Microsoft cofounder Paul Allen isn’t the only longtime Microsoft associate who wants the company to dump Bing and the Xbox. Barron’s has flagged some more interesting details of a research note published Wednesday by Normura analyst Rick Sherlund, whom The New York Times once described as Goldman Sachs’ “point person” for its dealings with Microsoft and who is also a longtime friend of Bill Gates. What makes the note particularly interesting is that Sherlund’s advice largely mirrors that of Paul Ghaffari, the man who heads up Allen’s private investment vehicle: He wants Microsoft to get out of its unprofitable search and gaming businesses.
“We estimate Microsoft has lost $17 billion with Bing over the past 10 years,” Sherlund explains. “It may be concerning to watch Google give away its Android operating system… but this is a superior business model… it is not important that Microsoft receive $5 or $10 billion for Bing … but rather that it eliminate about 20 cents per share in annual losses.”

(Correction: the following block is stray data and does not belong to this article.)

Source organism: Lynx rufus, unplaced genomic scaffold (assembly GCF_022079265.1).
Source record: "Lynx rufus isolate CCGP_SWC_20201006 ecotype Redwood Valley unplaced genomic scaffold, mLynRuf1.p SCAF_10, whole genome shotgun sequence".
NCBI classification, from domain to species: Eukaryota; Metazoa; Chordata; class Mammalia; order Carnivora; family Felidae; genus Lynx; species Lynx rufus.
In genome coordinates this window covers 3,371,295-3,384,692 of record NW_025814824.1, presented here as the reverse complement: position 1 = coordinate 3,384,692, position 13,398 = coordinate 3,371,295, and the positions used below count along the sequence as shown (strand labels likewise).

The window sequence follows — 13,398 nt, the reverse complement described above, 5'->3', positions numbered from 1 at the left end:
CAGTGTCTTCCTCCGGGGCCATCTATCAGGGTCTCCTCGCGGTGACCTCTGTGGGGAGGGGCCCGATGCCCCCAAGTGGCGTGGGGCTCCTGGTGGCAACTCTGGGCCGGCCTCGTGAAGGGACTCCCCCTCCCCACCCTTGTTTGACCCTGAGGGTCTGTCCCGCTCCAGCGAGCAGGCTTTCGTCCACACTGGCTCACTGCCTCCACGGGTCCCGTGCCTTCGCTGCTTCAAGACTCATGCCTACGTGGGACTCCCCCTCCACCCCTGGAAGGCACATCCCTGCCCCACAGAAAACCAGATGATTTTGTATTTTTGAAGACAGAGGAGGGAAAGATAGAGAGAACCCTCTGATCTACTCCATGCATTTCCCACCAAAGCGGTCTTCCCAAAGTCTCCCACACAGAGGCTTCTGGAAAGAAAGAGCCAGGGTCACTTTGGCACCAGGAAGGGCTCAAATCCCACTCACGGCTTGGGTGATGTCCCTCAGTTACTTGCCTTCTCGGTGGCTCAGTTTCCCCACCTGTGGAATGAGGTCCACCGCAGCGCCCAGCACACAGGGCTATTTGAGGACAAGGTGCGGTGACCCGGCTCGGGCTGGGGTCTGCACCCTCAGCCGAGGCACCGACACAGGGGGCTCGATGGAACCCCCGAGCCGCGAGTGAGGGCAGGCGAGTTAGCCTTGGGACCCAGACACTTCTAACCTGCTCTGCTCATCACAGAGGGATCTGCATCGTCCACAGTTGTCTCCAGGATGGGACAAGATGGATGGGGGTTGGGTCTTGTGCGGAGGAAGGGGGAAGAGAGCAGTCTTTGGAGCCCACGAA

The $17 billion loss, if accurate, is a truly stunning figure that dwarfs earlier estimates that showed Microsoft losing “only” $11 billion trying to compete with Google in the search market over the last decade.
Sherlund is bullish on Microsoft’s longterm potential as long as it cuts loose its money-losing businesses in the coming years and as long as it appoints Ford CEO Alan Mulally as its next chief executive.